A Pictorial Guide to Hedgerow Plants for Beneficial Insects

By Omar Rodriguez and Rex Dufour, NCAT Agriculture Specialists

A collage of hedgerow plant species

Introduction

When selecting the appropriate perennial plants to use in your hedgerow, it is important to define the benefits you would like to see as a result of adding hedgerows to your farm. This informational piece highlights a collection of native California species (with the exception of lavender) that are both drought tolerant and highly attractive to beneficial insects. In addition to attracting beneficial insects (predators, parasites, and pollinators), hedgerows can serve a number of other functions that include providing overwintering sites for desirable insect species, wind breaks, dust barriers, pesticide barriers, bird nesting and perches, carbon sequestration, stream-bank stabilization or revegetation, and shade for stream cooling and fish habitat, not to mention simply adding some practical beauty to an agricultural landscape.

Consider the effects that each hedgerow species’ size and bloom time will have on your farm. The impacts of planting hedgerows are heavily on the positive side, but it’s important to understand the exceptions. For example, toyon, which is explored in this publication, is a useful species that attracts many beneficial insects and birds. However, it is also susceptible to fire blight, so it would be inappropriate for a border planting for an apple or pear orchard.

A biodiverse hedgerow provides farm resiliency to the pressures that pests impose, which include not only destructive habits such as eating or boring into plants. Pests are also carriers and transmitters of bacteria, viruses, and fungi that cause disease in the plants we grow. Creating habitat for beneficial insects is one step in better managing and supporting these “mini-livestock,” which can provide many benefits to your farm.

Hedgerow Plants

California Buckwheat

Scientific name: Eriogonum fasciculatum
Mature height: 2 to 4 feet
Bloom time: April to September
Notes: Very drought tolerant, an important food source for many native bees and beneficial insects, including syrphid flies (also known as flower flies or hover flies), predatory wasps, pirate bugs, tachinid flies, and lady beetles. Full sun to partial shade. Blooms are creamy white, last through the summer, and turn an attractive rust color when they dry down.

Tachinid fly on California buckwheat

Tachinid fly on California buckwheat. Tachinid larvae are parasites of stinkbugs and other insects. Photo: Rex Dufour, NCAT


Photo of California buckwheat in bloom

California buckwheat in bloom. Photo: Rex Dufour, NCAT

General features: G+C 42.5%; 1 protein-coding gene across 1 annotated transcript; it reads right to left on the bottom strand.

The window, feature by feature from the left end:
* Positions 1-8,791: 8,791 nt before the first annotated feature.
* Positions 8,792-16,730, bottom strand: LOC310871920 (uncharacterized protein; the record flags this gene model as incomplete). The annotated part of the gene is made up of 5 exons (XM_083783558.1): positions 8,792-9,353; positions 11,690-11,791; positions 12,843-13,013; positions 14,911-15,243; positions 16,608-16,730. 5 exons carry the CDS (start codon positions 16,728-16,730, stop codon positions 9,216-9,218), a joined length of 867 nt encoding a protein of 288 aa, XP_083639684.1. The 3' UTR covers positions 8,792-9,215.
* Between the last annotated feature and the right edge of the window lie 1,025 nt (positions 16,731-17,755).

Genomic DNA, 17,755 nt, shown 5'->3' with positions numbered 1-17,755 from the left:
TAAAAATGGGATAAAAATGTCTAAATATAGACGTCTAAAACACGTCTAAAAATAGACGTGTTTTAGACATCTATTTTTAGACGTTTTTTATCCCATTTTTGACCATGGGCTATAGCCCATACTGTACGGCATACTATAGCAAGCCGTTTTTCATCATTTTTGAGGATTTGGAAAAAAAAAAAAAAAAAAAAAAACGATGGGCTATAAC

Closeup of Assassin bug on buckwheat

Assassin bugs are generalist predators with a wide host range. Photo: Rex Dufour, NCAT

California Fuchsias

Scientific name: Epilobium canum
Mature height: 1 to 4 feet
Bloom time: July to October
Notes: May need help establishing through its first summer. Highly tolerant in a variety of substrates and one of the most attractive flowers to hummingbirds, which consume a variety of insects, including aphids. The bright-red, tubular flowers provide a welcome visual relief during the hottest, driest, and dustiest part of the season, as well as a nectar and pollen resource for beneficials.

California fuschia

California fuschia. Photo: Rex Dufour, NCAT


bright red-orange flowers of a fushia plant

The bright red-orange flowers can offer beneficials a pollen and nectar source during the drier, dustier parts of the season, August and September. Photo: Rex Dufour, NCAT


Close up of California fuschia

Close up of California fuschia. Photo: Rex Dufour, NCAT

Ceonothus/California Lilac

Scientific name: Ceanothus sp. (many varieties exist)
Mature height: 2 to 20 feet (depends on variety)
Bloom time: March to May
Notes: These plants are nitrogen fixers and occur naturally on dry slopes across North America and as far south as Guatemala. Ceanothus does not require summer irrigation after it has been established. Its blue flowers attract many pollinators early in the season, and its foliage maintains a dense green color all year long. Comes in tall and prostrate cultivars. Deer like to browse on this plant.

honeybee on a lilac bloom

Honey bee gathering nectar and pollen from early spring ceanothus bloom. Photo: Rex Dufour, NCAT


Ceonothus in full bloom

Ceonothus in full bloom. Photo: Rex Dufour, NCAT


Syrphid fly on ceonothus flower

Syrphid fly on ceonothus flower. Syrphid larvae are aphid predators. Photo: Rex Dufour, NCAT

Cleveland Sage

Scientific name: Salvia clevelandii
Mature height: 3 feet
Bloom time: April to August
Notes: Has attractive flowers, inviting to several bee species, butterflies, and hummingbirds. Leaves are very aromatic. Prefers good drainage; can tolerate full sun. Watering in early stages will help it establish, but it does well in drought conditions.

Cleveland sage in bloom

Cleveland sage in bloom. It will spread nicely to coverground and smother weeds. Photo: Rex Dufour, NCAT


Carpenter bee getting nectar from Cleveland sage

Carpenter bee getting nectar from Cleveland sage. Photo: Rex Dufour, NCAT


Lady bird beetles resting on Cleveland sage

Lady bird beetles resting on Cleveland sage leaves in early spring. Photo: Rex Dufour, NCAT

Coffee Berry

Scientific name: Frangula californica
Mature height: 6 to 15 feet
Bloom time: April to June
Notes: An insect-pollinated plant that attracts a large range of beneficial insects: honey bee, native bees, and flies. It has a relatively short bloom period.